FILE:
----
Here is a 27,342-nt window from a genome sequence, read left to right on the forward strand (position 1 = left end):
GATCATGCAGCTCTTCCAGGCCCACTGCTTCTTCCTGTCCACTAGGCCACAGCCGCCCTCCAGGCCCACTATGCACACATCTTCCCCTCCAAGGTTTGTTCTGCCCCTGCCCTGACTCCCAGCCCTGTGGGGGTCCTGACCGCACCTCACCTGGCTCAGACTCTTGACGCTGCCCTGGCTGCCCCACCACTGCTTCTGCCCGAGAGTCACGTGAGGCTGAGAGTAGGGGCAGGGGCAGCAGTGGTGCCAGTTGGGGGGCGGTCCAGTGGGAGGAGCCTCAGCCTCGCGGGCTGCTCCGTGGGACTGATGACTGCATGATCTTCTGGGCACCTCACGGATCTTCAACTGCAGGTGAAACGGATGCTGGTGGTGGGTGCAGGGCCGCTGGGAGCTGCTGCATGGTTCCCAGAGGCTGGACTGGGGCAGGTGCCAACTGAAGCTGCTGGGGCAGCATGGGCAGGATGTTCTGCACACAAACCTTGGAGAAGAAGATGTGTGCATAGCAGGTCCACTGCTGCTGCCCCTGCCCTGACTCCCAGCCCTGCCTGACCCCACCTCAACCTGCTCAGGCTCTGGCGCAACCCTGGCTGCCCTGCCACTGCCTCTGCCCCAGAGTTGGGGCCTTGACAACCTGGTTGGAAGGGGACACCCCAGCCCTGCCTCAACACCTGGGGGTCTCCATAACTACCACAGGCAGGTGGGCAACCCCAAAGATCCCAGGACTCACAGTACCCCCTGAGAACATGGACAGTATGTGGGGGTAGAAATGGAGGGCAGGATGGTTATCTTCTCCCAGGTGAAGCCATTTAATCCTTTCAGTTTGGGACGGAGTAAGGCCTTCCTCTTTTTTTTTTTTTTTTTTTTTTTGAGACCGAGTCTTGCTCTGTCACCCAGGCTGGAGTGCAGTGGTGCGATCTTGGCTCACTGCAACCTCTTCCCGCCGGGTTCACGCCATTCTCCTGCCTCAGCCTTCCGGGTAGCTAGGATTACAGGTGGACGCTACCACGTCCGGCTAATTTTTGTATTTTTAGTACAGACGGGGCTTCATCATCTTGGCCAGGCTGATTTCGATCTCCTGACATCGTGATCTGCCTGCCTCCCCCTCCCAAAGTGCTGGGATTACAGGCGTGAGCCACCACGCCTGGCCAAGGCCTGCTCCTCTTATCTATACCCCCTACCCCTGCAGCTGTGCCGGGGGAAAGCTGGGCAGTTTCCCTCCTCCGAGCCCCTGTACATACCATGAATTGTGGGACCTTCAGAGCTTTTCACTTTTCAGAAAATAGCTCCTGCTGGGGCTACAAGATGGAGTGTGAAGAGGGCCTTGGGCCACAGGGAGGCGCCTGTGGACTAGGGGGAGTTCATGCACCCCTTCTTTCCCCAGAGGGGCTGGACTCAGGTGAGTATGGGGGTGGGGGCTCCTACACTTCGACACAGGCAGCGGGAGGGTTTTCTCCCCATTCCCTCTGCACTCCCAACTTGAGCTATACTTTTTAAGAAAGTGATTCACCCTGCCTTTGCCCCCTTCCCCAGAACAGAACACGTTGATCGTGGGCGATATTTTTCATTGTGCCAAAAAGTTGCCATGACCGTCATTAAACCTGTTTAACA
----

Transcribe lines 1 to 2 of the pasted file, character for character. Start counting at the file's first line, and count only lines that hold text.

Here is a 27,342-nt window from a genome sequence, read left to right on the forward strand (position 1 = left end):
GATCATGCAGCTCTTCCAGGCCCACTGCTTCTTCCTGTCCACTAGGCCACAGCCGCCCTCCAGGCCCACTATGCACACATCTTCCCCTCCAAGGTTTGTTCTGCCCCTGCCCTGACTCCCAGCCCTGTGGGGGTCCTGACCGCACCTCACCTGGCTCAGACTCTTGACGCTGCCCTGGCTGCCCCACCACTGCTTCTGCCCGAGAGTCACGTGAGGCTGAGAGTAGGGGCAGGGGCAGCAGTGGTGCCAGTTGGGGGGCGGTCCAGTGGGAGGAGCCTCAGCCTCGCGGGCTGCTCCGTGGGACTGATGACTGCATGATCTTCTGGGCACCTCACGGATCTTCAACTGCAGGTGAAACGGATGCTGGTGGTGGGTGCAGGGCCGCTGGGAGCTGCTGCATGGTTCCCAGAGGCTGGACTGGGGCAGGTGCCAACTGAAGCTGCTGGGGCAGCATGGGCAGGATGTTCTGCACACAAACCTTGGAGAAGAAGATGTGTGCATAGCAGGTCCACTGCTGCTGCCCCTGCCCTGACTCCCAGCCCTGCCTGACCCCACCTCAACCTGCTCAGGCTCTGGCGCAACCCTGGCTGCCCTGCCACTGCCTCTGCCCCAGAGTTGGGGCCTTGACAACCTGGTTGGAAGGGGACACCCCAGCCCTGCCTCAACACCTGGGGGTCTCCATAACTACCACAGGCAGGTGGGCAACCCCAAAGATCCCAGGACTCACAGTACCCCCTGAGAACATGGACAGTATGTGGGGGTAGAAATGGAGGGCAGGATGGTTATCTTCTCCCAGGTGAAGCCATTTAATCCTTTCAGTTTGGGACGGAGTAAGGCCTTCCTCTTTTTTTTTTTTTTTTTTTTTTTGAGACCGAGTCTTGCTCTGTCACCCAGGCTGGAGTGCAGTGGTGCGATCTTGGCTCACTGCAACCTCTTCCCGCCGGGTTCACGCCATTCTCCTGCCTCAGCCTTCCGGGTAGCTAGGATTACAGGTGGACGCTACCACGTCCGGCTAATTTTTGTATTTTTAGTACAGACGGGGCTTCATCATCTTGGCCAGGCTGATTTCGATCTCCTGACATCGTGATCTGCCTGCCTCCCCCTCCCAAAGTGCTGGGATTACAGGCGTGAGCCACCACGCCTGGCCAAGGCCTGCTCCTCTTATCTATACCCCCTACCCCTGCAGCTGTGCCGGGGGAAAGCTGGGCAGTTTCCCTCCTCCGAGCCCCTGTACATACCATGAATTGTGGGACCTTCAGAGCTTTTCACTTTTCAGAAAATAGCTCCTGCTGGGGCTACAAGATGGAGTGTGAAGAGGGCCTTGGGCCACAGGGAGGCGCCTGTGGACTAGGGGGAGTTCATGCACCCCTTCTTTCCCCAGAGGGGCTGGACTCAGGTGAGTATGGGGGTGGGGGCTCCTACACTTCGACACAGGCAGCGGGAGGGTTTTCTCCCCATTCCCTCTGCACTCCCAACTTGAGCTATACTTTTTAAGAAAGTGATTCACCCTGCCTTTGCCCCCTTCCCCAGAACAGAACACGTTGATCGTGGGCGATATTTTTCATTGTGCCAAAAAGTTGCCATGACCGTCATTAAACCTGTTTAACA